More than half of women jailed serve sentences under six months – study

Analysis showed that ‘theft from shops’ was the most frequent offence (36%) for sentences of that time frame.

Harry Stedman
Monday 16 October 2023 00:01 BST
The women’s prison population has risen over this year (Tim Ockenden/PA) (PA Archive)
The women’s prison population has risen over this year (Tim Ockenden/PA) (PA Archive)

More than half of women sent to prison last year were given sentences of less than six months, analysis has revealed.

The Prison Reform Trust found 58% of prison sentences for women in 2022 fell within the timeframe, despite the Ministry of Justice saying shorter sentences are associated with higher levels of reoffending.

The analysis of local court area data showed “theft from shops” was the most frequent offence, accounting for 36% of the total sentences of this length for women.

A total of 4,120 prison sentences were passed for women in 2022, a 44% reduction since 2014, as the Government’s female offender strategy delivery plan aims to put fewer women behind bars.

But, as of October 6, the women’s prison population stands at 3,604, a rise of 15% since January.

Nottinghamshire (73%), Durham and Derbyshire (both 70%) had the highest proportion of custodial sentences less than months, among police areas with larger sentence totals in England and Wales, while Merseyside (43%) and Sussex (45%) had the lowest.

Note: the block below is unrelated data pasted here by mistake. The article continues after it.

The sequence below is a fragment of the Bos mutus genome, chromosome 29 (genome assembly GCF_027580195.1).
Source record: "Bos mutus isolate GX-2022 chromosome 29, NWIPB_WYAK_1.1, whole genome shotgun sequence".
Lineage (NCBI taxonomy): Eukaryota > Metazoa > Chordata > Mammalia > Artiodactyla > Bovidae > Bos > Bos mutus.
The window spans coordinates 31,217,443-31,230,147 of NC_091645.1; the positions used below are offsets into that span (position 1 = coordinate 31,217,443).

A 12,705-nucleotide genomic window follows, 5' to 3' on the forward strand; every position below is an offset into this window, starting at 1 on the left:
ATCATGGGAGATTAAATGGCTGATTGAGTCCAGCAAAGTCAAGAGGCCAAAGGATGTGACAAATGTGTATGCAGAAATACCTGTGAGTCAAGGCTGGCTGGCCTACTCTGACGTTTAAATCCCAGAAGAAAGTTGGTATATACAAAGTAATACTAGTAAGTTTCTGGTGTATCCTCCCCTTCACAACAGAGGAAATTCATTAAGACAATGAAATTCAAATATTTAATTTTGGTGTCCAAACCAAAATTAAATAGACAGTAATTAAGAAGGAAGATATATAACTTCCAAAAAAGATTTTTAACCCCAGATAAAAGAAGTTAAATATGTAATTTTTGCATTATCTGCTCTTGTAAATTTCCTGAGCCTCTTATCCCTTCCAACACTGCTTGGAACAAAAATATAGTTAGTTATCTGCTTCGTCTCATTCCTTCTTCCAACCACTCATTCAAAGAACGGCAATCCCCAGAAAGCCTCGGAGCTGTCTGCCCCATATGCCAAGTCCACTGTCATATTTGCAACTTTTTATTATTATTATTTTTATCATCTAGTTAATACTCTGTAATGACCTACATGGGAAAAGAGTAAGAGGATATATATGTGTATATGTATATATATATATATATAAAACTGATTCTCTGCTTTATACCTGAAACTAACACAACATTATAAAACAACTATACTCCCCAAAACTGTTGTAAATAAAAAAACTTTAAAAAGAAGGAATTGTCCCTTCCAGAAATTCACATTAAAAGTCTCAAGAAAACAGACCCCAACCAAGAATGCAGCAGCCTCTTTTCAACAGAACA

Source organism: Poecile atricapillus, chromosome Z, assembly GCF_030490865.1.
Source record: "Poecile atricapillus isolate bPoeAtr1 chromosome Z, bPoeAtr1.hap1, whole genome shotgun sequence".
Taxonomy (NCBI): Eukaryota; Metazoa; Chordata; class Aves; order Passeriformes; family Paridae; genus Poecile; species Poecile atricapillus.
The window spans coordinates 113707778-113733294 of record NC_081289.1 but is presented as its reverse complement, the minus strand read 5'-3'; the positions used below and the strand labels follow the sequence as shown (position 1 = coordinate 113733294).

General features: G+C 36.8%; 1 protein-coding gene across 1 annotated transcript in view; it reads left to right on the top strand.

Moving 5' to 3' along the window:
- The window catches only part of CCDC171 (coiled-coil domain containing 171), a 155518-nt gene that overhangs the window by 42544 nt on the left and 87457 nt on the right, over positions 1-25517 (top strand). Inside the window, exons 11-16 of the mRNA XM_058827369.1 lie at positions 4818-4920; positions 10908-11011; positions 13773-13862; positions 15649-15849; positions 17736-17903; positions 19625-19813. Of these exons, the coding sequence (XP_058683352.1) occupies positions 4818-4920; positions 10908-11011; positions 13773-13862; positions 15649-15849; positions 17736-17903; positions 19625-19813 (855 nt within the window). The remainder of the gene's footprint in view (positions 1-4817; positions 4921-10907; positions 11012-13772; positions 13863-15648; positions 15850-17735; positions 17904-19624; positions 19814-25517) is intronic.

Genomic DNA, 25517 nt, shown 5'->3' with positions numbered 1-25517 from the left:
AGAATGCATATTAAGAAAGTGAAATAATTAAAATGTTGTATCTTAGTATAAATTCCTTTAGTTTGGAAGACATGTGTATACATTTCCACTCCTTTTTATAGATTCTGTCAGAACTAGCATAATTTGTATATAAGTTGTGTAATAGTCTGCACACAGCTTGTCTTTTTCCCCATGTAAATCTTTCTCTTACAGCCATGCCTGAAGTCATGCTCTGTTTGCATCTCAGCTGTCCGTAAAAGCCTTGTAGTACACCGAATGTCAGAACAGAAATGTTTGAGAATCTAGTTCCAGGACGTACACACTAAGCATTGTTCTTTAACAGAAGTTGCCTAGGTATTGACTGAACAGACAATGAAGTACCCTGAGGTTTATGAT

A Ministry of Justice study published in 2019 found sentencing offenders to short-term custody with supervision on release was associated with higher proven reoffending than if they had instead received community orders or suspended sentence orders.

Pia Sinha, chief executive of the Prison Reform Trust, said: “Sixteen years on from Baroness Corston’s seminal review on women’s offending, we continue to see too many women being sent to prison to serve pointless, short sentences.

“The Government’s own evidence shows that community sentences see fewer people go on to commit crimes in future.

“The unfolding capacity crisis is a chance for a reset on how we use these ineffective disposals.

“In doing so, the Government can learn from the progress made in many local areas to develop a joined-up response to women’s offending, which is often driven by addictions and mental ill health.

“The answers lie in proper investment in treatment and care in the community, not prison.”

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